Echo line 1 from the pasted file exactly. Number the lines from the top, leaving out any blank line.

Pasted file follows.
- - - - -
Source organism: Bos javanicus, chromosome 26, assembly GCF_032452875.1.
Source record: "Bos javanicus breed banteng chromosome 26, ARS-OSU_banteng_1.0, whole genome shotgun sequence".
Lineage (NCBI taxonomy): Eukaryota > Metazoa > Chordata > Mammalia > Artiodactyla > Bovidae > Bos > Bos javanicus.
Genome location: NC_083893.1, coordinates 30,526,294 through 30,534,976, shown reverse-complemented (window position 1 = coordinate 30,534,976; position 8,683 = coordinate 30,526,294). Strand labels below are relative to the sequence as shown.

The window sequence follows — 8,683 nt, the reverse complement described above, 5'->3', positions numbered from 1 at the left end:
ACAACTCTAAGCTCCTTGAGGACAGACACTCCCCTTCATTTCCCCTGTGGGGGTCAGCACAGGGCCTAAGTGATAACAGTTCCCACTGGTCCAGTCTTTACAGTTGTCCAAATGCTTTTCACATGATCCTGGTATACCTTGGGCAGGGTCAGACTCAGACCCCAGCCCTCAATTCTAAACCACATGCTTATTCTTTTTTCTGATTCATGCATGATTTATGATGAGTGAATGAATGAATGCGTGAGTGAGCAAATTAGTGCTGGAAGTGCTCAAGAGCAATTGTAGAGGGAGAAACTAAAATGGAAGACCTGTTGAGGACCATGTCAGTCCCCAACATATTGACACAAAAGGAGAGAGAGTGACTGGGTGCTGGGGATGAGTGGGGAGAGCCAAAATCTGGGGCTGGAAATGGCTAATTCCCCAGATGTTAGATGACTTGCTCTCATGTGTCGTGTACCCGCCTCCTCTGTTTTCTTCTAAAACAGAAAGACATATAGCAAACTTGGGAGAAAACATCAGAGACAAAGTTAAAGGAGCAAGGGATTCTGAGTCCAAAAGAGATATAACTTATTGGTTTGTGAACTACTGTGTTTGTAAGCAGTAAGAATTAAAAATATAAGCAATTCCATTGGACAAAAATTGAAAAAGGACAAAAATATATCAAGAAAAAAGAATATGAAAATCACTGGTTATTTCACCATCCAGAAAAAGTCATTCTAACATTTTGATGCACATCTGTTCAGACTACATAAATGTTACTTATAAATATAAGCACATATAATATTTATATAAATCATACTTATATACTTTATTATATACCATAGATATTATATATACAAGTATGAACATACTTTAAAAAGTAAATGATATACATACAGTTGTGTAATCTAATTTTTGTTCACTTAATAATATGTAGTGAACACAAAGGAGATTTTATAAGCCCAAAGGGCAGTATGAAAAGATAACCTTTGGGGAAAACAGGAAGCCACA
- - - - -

Source organism: Bos javanicus, chromosome 26, assembly GCF_032452875.1.